A couple of weeks ago, Google’s developer blog carried a hidden announcement: Google Ads is going to retire their Target CPA (tCPA) and Target ROAS (tROAS) Smart Bidding strategies.
Starting in April 2021, these functionalities will be merged with other existing bid strategies.
For most advertisers, the only difference will be to switch to a bidding strategy with a different name with no impact on performance. But to be safe, you should review your account setup and monitor it for irregularities during this shift.
What is Google changing?
Starting from April 2021, advertisers will not be able to create outright tROAS or tCPA bid strategies. Instead, there will be two new fields: one to add a target CPA for the ‘Maximize Conversions’ strategy, and another for target ROAS for the ‘Maximize Conversion Value’ strategy.
That means tCPA and tROAS strategies will get fully absorbed by these new avatars.
Here’s what Google shopping specialist Kirk Williams has to say about this change:
What it means for advertisers
If you use Smart Bidding, you’ll have to start using a different setting to achieve your CPA and ROAS goals. Since advertisers who use Target ROAS for Smart Shopping campaigns are effectively already using a Maximize Conversion Value strategy with a tROAS, the search version will naturally start to look a bit like this.
This table shows the new settings that will be equivalent to the ones you may be using today:
One more thing. We know that the ads auction uses cost-per-click pricing, even with tCPA or tROAS. While Google’s automated bidding helps advertisers buy more of the clicks that have a predicted conversion rate or conversion value, combined with the CPC, it will help advertisers meet their targets for CPA or ROAS.
Creating budget constraints
How bidding strategies work depends on their constraints. So what can you do when both Target CPA/ROAS and your budget act as constraints?
In the past, Google recommended that advertisers with the old tCPA strategy and a constrained budget either remove the budget constraint (by increasing the budget), or switch to the old Maximize Conversions strategy. This obviously won’t work when tCPA and Maximize Conversions are merged and become the same.
Which means that after the transition, advertisers using Maximize Conversions with a tCPA setting and a constrained budget should either raise their budget or remove the CPA setting.
Why Maximize Conversions should not have a target CPA and a limited budget
PPC pro Martin Röttgerding has an interesting perspective on what might happen if advertisers run their bid strategy with two constraints:
A Maximize Conversions strategy is pretty set on buying as many conversions as possible. When you remove budget constraint, this goal will then turn to buying every single conversion, which is risky as you won’t have any guards against exceedingly high incremental costs per conversion.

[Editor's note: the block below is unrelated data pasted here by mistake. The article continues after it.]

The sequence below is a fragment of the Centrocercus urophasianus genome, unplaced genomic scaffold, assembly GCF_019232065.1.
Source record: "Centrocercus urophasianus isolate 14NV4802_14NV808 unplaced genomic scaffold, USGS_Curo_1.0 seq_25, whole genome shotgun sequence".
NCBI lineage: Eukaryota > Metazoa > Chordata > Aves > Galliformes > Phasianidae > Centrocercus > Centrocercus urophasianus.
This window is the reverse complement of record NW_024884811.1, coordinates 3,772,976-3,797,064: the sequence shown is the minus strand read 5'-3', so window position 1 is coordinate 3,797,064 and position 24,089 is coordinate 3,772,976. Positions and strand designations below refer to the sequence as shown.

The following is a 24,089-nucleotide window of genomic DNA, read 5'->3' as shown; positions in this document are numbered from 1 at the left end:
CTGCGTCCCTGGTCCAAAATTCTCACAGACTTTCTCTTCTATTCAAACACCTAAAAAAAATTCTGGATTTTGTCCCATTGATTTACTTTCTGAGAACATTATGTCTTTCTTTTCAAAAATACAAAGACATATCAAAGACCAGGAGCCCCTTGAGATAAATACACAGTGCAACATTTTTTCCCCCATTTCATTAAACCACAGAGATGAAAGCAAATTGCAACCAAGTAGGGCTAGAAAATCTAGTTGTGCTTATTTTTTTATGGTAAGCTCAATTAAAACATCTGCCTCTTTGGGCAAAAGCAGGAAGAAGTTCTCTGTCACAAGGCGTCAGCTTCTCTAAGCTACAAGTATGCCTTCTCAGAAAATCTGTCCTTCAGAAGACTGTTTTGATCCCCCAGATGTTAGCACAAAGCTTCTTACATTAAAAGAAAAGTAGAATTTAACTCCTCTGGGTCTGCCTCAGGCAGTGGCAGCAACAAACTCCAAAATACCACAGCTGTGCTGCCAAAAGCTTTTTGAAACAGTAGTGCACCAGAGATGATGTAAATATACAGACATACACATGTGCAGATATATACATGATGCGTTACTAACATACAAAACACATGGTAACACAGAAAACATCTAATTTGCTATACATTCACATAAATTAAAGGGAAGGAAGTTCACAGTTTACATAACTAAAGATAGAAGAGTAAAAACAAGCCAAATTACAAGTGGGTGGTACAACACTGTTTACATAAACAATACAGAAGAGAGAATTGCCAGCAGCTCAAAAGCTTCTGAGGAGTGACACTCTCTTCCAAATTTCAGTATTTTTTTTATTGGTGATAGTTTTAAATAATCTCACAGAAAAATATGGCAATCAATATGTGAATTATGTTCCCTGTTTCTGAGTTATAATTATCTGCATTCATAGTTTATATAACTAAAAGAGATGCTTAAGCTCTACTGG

If there is a limited budget for this strategy, then it will only keep buying the next cheapest conversion until the budget is spent. Introducing a target CPA constraint on the top will only set conflicting goals as the system could either buy more conversions for lower prices or fewer conversions closer to your target CPA.
When you introduce conflicting goals, you lose control over the system. It might decide to prioritize one goal today and the other tomorrow. And when your results aren’t what you expected, it’s hard to track down the reason as the system doesn’t tell you what it tried to do.
If you’re going to use Maximize Conversions with tCPA setting for a budget-constrained campaign, at the very least you need to monitor the quality of conversions after the switch.
Review your conversions
When a conversion is cheap, it means that not many advertisers value that conversion enough and so there’s little competition for it. And in turn, Google marks that low-value conversion and makes it available at a lower price. So when you use Maximize Conversions with no tCPA setting, you may be buying some of the conversions that are of less value to others.
The only way out of this? Help Google understand what you truly value in a conversion. Use the offline conversion import (OCI) to tell Google which conversions were more or less valuable to you. This will help their machines target more of the good kind of conversions.
What to do if you use Optmyzr
With the sunset of tCPA and tROAS bid strategies, we don’t expect to see much change in terms of how bids are managed. However, there are a few things we recommend Optmyzr users do to get ahead of things.
As a precaution, set up automated alerts to monitor performance anomalies. Use the budget optimization tools in Optmyzr to make sure that budget settings aren’t suffocating profitable campaigns.
As we wait for Google’s official response, we’ll keep updating our prebuilt strategies in the Rule Engine to help Optmyzr users manage this transition more easily.
Advertisers with existing rules using older strategies will need to start revising their setup. If you aren’t sure what to do, contact our support team or your account manager for assistance. We’ll also reach out to any users who’ll be impacted by these changes to let you know what to do as we get closer to the window when Google plans to remove these strategies entirely.